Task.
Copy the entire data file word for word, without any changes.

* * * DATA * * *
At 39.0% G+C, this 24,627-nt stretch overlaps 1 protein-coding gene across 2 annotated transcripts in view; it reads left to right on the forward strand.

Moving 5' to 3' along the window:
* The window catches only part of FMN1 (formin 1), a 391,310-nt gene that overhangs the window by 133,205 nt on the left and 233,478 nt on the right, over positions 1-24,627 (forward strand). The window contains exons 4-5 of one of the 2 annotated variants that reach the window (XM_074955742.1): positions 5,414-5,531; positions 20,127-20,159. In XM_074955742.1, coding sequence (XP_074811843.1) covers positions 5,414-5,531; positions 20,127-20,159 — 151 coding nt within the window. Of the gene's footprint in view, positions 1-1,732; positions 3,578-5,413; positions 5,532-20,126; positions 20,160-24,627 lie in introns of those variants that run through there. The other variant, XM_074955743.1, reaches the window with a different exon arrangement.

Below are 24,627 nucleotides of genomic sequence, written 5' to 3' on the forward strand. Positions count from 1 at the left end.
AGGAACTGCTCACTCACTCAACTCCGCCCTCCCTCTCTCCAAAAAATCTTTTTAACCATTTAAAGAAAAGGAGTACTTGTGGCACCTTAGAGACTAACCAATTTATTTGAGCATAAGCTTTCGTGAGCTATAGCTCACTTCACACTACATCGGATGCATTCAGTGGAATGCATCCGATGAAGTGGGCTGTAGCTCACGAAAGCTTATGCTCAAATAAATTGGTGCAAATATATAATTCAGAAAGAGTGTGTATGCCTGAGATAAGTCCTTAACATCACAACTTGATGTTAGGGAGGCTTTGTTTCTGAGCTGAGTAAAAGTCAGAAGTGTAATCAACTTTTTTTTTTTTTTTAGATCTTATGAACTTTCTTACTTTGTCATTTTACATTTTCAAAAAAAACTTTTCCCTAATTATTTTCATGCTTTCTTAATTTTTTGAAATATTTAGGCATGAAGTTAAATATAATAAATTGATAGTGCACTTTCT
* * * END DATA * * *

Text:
At 39.0% G+C, this 24,627-nt stretch overlaps 1 protein-coding gene across 2 annotated transcripts in view; it reads left to right on the forward strand.

Moving 5' to 3' along the window:
* The window catches only part of FMN1 (formin 1), a 391,310-nt gene that overhangs the window by 133,205 nt on the left and 233,478 nt on the right, over positions 1-24,627 (forward strand). The window contains exons 4-5 of one of the 2 annotated variants that reach the window (XM_074955742.1): positions 5,414-5,531; positions 20,127-20,159. In XM_074955742.1, coding sequence (XP_074811843.1) covers positions 5,414-5,531; positions 20,127-20,159 — 151 coding nt within the window. Of the gene's footprint in view, positions 1-1,732; positions 3,578-5,413; positions 5,532-20,126; positions 20,160-24,627 lie in introns of those variants that run through there. The other variant, XM_074955743.1, reaches the window with a different exon arrangement.

Below are 24,627 nucleotides of genomic sequence, written 5' to 3' on the forward strand. Positions count from 1 at the left end.
AGGAACTGCTCACTCACTCAACTCCGCCCTCCCTCTCTCCAAAAAATCTTTTTAACCATTTAAAGAAAAGGAGTACTTGTGGCACCTTAGAGACTAACCAATTTATTTGAGCATAAGCTTTCGTGAGCTATAGCTCACTTCACACTACATCGGATGCATTCAGTGGAATGCATCCGATGAAGTGGGCTGTAGCTCACGAAAGCTTATGCTCAAATAAATTGGTGCAAATATATAATTCAGAAAGAGTGTGTATGCCTGAGATAAGTCCTTAACATCACAACTTGATGTTAGGGAGGCTTTGTTTCTGAGCTGAGTAAAAGTCAGAAGTGTAATCAACTTTTTTTTTTTTTTTAGATCTTATGAACTTTCTTACTTTGTCATTTTACATTTTCAAAAAAAACTTTTCCCTAATTATTTTCATGCTTTCTTAATTTTTTGAAATATTTAGGCATGAAGTTAAATATAATAAATTGATAGTGCACTTTCT